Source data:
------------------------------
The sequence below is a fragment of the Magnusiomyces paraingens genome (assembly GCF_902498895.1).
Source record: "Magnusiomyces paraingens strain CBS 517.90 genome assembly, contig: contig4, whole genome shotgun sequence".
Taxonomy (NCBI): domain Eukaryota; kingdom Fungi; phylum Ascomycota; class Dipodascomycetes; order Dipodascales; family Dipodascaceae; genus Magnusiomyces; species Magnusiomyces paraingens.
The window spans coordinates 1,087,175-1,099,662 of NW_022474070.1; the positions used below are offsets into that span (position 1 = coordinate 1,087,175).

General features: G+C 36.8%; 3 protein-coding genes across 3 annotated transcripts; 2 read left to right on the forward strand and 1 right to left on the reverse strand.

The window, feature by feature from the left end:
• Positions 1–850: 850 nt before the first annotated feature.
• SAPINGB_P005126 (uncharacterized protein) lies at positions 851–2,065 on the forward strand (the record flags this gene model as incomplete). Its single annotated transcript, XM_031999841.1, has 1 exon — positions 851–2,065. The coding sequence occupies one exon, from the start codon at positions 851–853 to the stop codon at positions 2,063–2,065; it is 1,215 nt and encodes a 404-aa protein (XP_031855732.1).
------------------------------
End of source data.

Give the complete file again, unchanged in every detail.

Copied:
The sequence below is a fragment of the Magnusiomyces paraingens genome (assembly GCF_902498895.1).
Source record: "Magnusiomyces paraingens strain CBS 517.90 genome assembly, contig: contig4, whole genome shotgun sequence".
Taxonomy (NCBI): domain Eukaryota; kingdom Fungi; phylum Ascomycota; class Dipodascomycetes; order Dipodascales; family Dipodascaceae; genus Magnusiomyces; species Magnusiomyces paraingens.
The window spans coordinates 1,087,175-1,099,662 of NW_022474070.1; the positions used below are offsets into that span (position 1 = coordinate 1,087,175).

General features: G+C 36.8%; 3 protein-coding genes across 3 annotated transcripts; 2 read left to right on the forward strand and 1 right to left on the reverse strand.

The window, feature by feature from the left end:
• Positions 1–850: 850 nt before the first annotated feature.
• SAPINGB_P005126 (uncharacterized protein) lies at positions 851–2,065 on the forward strand (the record flags this gene model as incomplete). Its single annotated transcript, XM_031999841.1, has 1 exon — positions 851–2,065. The coding sequence occupies one exon, from the start codon at positions 851–853 to the stop codon at positions 2,063–2,065; it is 1,215 nt and encodes a 404-aa protein (XP_031855732.1).